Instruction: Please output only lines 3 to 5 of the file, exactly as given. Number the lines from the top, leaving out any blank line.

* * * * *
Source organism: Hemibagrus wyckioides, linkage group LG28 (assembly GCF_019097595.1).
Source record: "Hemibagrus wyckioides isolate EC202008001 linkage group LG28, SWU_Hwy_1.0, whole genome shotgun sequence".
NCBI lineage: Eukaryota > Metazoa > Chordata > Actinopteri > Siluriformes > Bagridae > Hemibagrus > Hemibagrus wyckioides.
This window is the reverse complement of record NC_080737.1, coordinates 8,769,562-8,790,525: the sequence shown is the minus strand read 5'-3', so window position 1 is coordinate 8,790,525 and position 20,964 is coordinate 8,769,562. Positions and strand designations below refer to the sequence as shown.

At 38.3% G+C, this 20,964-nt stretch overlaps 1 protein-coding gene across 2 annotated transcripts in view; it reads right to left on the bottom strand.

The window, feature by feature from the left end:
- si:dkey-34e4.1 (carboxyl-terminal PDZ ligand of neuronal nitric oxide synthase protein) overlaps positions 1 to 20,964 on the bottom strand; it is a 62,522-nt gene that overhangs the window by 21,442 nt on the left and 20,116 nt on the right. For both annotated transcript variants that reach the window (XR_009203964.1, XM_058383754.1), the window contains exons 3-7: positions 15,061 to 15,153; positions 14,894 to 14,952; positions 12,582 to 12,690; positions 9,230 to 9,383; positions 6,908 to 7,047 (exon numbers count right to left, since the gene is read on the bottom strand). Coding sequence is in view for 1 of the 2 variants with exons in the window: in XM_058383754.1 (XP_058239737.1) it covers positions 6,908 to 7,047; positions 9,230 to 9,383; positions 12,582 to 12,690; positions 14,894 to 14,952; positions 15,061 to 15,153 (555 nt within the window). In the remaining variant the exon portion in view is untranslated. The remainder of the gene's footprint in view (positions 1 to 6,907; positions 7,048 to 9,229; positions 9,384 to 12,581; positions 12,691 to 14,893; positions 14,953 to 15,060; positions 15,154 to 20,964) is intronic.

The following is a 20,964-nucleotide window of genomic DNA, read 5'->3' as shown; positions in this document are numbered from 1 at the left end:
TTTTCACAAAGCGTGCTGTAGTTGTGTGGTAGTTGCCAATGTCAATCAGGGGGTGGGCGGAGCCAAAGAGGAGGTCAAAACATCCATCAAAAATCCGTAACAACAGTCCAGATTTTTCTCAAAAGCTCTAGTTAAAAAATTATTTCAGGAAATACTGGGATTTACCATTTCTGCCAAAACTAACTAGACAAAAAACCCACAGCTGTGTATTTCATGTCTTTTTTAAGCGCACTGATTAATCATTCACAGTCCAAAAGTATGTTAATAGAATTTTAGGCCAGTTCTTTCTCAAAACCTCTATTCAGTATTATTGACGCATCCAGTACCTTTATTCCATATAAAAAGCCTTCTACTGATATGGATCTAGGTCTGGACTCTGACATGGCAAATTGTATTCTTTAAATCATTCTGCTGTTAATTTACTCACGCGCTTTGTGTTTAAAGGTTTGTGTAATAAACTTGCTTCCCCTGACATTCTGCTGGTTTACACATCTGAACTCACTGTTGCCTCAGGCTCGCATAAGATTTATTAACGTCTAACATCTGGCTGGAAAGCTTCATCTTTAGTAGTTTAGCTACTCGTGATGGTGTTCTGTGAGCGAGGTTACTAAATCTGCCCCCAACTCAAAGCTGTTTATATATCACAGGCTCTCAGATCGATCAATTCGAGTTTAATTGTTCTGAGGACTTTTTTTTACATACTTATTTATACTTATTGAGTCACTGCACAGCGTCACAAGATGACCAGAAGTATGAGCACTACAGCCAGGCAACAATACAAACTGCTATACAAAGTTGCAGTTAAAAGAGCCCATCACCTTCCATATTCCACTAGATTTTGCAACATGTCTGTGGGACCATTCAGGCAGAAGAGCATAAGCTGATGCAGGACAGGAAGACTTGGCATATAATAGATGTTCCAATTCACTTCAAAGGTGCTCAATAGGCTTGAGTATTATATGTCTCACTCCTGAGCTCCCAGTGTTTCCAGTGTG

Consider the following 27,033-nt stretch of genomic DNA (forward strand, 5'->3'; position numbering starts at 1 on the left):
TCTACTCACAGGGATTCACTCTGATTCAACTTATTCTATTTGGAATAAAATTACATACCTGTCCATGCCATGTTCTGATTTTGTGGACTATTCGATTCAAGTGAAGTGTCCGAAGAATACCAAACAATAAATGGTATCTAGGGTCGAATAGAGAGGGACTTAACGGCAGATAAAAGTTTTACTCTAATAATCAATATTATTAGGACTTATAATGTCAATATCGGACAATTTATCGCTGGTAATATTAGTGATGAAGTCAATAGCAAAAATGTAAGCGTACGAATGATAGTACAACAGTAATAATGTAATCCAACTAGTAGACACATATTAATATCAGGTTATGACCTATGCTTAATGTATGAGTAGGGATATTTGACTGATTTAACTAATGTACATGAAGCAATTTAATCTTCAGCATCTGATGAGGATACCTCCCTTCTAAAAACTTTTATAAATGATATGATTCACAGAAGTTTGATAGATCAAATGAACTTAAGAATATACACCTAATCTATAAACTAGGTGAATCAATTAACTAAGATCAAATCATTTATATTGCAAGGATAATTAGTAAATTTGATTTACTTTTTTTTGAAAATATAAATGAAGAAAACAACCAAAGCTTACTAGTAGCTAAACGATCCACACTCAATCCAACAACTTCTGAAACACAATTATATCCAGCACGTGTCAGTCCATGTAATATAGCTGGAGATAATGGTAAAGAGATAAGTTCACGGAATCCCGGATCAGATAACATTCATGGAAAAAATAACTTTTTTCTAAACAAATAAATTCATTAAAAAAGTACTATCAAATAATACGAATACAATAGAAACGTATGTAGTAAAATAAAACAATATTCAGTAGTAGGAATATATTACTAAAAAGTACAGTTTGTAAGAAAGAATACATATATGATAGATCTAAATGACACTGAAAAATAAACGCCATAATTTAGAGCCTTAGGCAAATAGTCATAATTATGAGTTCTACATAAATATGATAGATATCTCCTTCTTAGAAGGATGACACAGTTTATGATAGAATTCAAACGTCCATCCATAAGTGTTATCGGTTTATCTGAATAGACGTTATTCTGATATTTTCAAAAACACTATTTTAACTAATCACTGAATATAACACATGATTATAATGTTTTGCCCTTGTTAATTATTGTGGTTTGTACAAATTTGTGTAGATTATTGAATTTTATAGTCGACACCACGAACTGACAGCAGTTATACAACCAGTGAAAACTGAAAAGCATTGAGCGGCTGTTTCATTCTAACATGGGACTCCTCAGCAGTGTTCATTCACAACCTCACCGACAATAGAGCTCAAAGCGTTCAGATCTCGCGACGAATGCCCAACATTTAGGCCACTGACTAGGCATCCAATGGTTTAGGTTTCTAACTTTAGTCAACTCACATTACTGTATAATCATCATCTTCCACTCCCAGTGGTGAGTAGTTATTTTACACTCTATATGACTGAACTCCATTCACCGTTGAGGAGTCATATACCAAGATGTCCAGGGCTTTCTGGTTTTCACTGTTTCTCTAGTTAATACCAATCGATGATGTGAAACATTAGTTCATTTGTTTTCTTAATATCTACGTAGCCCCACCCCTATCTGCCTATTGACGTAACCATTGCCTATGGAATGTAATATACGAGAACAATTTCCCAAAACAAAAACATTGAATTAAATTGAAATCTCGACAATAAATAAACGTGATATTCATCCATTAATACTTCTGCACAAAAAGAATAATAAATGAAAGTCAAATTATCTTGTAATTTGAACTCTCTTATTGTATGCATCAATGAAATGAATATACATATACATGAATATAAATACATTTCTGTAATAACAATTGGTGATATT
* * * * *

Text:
NCBI lineage: Eukaryota > Metazoa > Chordata > Actinopteri > Siluriformes > Bagridae > Hemibagrus > Hemibagrus wyckioides.
This window is the reverse complement of record NC_080737.1, coordinates 8,769,562-8,790,525: the sequence shown is the minus strand read 5'-3', so window position 1 is coordinate 8,790,525 and position 20,964 is coordinate 8,769,562. Positions and strand designations below refer to the sequence as shown.

At 38.3% G+C, this 20,964-nt stretch overlaps 1 protein-coding gene across 2 annotated transcripts in view; it reads right to left on the bottom strand.